I'm attempting to analyse a large chunk of empiric measurements subject to two parametrised transformations. In essence, the functions take 3 'count' parameters - and returns a sequence of floats in each configuration. I'm expecting (hoping) to see some interesting patterns emerge when appropriate parameters are selected. I anticipate that the patterns might be relative between sequences returned for each function - and/or relate to patterns of some kind in the parameters. In case it's relevant, the 3 'count' parameters roughly correspond to:

  • 'window size' on the underlying data over which summary statistics are calculated
  • A number of consecutive windows used to compute a single summary statistic (i.e. the trade-off between greater spatial or greater temporal accuracy)
  • A 'minimum age' - an offset into history of the underlying data.

The summary statistics are non-trivial but are independently sensitive to all three parameters.

I'm interested in visualisation techniques - suited to ad-hoc enquiry - that will help me experiment with this multi-dimensional data.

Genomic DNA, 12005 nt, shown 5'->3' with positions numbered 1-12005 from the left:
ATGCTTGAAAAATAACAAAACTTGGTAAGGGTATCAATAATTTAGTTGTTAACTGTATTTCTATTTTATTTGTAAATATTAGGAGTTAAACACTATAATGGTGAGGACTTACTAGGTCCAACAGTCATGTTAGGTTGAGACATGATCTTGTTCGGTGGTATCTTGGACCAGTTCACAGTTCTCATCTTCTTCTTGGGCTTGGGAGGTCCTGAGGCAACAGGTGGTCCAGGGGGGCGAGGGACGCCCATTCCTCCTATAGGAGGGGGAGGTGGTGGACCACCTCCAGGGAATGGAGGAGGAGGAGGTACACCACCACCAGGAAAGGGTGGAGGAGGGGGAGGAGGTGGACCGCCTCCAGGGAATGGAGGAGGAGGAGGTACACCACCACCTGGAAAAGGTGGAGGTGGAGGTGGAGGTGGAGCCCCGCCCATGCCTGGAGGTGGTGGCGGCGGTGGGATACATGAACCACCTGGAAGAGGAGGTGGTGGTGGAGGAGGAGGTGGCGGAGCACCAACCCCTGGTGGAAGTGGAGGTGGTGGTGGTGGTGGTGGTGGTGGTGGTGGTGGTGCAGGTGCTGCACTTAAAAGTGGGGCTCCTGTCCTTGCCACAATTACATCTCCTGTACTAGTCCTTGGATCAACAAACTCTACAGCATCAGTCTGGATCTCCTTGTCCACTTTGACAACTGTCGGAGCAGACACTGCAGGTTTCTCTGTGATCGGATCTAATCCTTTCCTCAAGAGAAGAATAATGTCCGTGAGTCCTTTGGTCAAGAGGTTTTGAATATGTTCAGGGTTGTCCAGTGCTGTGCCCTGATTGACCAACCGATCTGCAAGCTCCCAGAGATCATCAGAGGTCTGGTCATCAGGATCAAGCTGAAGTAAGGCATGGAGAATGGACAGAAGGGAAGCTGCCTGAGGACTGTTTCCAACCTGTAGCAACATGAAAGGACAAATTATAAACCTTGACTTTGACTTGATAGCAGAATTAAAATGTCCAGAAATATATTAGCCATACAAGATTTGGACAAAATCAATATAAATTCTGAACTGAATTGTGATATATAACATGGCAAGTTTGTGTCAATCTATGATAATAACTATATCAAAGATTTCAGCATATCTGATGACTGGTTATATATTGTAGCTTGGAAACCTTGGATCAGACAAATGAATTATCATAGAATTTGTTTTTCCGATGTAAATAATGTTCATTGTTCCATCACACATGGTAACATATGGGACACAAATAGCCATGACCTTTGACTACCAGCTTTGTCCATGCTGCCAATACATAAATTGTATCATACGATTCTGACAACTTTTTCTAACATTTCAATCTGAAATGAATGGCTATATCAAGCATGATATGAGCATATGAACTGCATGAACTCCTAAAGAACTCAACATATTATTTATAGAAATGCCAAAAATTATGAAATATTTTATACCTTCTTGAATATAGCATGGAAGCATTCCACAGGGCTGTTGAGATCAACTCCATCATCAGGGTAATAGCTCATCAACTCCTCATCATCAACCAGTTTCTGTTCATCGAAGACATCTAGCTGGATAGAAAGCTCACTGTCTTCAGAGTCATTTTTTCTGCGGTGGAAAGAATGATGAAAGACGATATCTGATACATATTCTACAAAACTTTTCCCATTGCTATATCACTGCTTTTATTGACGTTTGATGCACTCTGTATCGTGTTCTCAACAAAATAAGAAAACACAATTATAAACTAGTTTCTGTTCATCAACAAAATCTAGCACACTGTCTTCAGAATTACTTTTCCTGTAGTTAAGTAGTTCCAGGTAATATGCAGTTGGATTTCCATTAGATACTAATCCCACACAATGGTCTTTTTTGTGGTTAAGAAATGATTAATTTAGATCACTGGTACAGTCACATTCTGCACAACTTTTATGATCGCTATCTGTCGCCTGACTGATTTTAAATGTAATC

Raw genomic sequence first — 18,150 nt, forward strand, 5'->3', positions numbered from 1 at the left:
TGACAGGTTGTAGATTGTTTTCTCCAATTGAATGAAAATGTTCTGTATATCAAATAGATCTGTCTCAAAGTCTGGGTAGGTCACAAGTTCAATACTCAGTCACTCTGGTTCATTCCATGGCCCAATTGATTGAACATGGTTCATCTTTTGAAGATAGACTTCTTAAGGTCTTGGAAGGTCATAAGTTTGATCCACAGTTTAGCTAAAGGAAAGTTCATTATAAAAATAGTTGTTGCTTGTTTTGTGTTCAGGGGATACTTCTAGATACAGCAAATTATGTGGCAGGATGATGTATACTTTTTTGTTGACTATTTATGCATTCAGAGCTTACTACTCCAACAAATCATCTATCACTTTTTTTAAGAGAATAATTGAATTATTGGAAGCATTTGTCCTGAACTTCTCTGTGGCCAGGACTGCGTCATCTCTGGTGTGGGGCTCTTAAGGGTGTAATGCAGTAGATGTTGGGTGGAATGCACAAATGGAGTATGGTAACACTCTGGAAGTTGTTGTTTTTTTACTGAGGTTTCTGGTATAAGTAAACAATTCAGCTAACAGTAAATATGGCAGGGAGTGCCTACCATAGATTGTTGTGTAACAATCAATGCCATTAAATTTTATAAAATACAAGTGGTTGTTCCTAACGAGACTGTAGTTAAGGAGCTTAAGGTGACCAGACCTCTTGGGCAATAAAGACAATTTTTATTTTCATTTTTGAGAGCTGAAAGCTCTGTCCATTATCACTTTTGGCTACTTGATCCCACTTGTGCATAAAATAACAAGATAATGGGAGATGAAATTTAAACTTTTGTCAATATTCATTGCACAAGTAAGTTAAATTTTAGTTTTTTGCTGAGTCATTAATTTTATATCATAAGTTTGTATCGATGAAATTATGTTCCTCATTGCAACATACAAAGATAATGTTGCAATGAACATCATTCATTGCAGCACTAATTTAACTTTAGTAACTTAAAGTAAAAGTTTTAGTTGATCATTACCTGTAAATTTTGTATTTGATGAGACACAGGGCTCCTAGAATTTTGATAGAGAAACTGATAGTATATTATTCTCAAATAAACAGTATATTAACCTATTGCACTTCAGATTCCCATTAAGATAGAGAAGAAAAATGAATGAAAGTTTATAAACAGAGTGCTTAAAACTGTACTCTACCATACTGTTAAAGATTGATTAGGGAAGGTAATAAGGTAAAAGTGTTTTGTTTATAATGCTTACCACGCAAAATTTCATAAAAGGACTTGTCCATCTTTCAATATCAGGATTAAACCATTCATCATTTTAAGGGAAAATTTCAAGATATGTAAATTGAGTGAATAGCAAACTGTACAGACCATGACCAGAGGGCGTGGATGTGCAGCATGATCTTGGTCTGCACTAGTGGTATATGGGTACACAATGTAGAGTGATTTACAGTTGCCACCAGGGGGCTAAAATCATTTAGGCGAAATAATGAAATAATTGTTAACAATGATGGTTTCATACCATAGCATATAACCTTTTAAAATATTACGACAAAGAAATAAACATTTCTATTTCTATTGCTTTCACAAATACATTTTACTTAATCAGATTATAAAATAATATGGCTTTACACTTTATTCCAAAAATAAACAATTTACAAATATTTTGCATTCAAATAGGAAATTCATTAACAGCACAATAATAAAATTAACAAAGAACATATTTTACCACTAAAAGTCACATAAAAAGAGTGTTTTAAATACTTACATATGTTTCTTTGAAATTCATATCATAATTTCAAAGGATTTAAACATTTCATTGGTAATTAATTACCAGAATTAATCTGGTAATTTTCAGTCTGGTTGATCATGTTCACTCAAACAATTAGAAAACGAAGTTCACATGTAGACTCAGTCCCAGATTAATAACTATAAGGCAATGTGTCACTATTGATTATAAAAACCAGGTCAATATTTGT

EDIT (In response to Peter Ellis): Your 'pun' is, essentially, my problem. I've not stored the data - instead, I can calculate it 'on the fly' from (otherwise opaque) bulk empirical data. If I were to store the results of my calculation in matrix form, it would be a 4D matrix... The first three dimensions are all temporal - as identified above - then the index for the resulting sequence is also temporal - and the values are a dimensionless problem-specific scalar metric... represented using a floating point number. One might imagine the data to visualise as associating a distribution (function) with each 'voxel' in a cuboid. I visualise these sequences (representing the distribution associated with each voxel) in isolation, as regularly sampled continuous functions. One way I've imagined the data is with the sequences as line-graphs, and three 'tweaking knobs' I can use to 'tune in' a result... another is as any one of thee surface plots with two 'tweaking knobs'. A more elaborate visualisation animates a range of values for one of the 'tweaking knobs' - leaving me one parameter to set manually. The structure of the data does not suggest which parameters are best in which context - and the answer to this may depend upon both the empiric data (yet to be collected in full) and the scale of the parameters. A significant complication is that I don't - as yet - know how sensitive the results of my calculations will be to the parameters above... One objective is to find values for the first two parameters to minimise the impact of the third. Beyond that, and analogies between my parameters and time, I'm afraid the data is pretty abstract... there's no real-world object from which to draw inspiration.